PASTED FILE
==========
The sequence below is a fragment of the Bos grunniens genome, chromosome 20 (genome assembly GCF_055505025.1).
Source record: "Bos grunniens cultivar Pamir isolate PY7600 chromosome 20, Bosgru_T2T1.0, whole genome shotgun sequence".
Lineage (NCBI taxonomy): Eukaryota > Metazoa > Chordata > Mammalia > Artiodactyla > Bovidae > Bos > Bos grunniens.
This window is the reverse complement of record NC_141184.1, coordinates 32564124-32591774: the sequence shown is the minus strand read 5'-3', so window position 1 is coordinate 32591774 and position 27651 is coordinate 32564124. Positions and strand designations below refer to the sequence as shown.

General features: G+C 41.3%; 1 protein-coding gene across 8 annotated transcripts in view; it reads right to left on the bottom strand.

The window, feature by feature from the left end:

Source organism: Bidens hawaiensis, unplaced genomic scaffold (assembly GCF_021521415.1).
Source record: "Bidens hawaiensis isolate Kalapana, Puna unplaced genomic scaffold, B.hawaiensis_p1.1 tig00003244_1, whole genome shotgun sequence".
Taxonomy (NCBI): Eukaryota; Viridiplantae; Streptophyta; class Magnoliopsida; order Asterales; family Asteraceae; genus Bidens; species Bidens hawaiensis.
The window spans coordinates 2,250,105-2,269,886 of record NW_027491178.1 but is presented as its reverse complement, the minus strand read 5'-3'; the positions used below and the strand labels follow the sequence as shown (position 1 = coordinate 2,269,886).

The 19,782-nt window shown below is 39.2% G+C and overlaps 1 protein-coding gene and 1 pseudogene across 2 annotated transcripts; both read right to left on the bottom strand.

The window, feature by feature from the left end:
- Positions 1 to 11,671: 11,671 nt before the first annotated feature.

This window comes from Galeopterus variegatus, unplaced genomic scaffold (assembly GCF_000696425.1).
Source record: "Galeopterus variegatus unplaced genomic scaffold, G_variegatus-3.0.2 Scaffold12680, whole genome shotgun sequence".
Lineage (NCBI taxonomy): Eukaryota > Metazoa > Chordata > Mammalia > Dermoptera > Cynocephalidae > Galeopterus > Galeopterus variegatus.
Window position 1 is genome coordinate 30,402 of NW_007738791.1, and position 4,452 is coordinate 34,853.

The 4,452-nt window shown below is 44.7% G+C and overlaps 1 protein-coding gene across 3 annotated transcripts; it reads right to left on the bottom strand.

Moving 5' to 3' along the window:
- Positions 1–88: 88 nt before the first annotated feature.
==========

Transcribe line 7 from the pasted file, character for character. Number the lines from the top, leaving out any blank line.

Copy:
Source organism: Bidens hawaiensis, unplaced genomic scaffold (assembly GCF_021521415.1).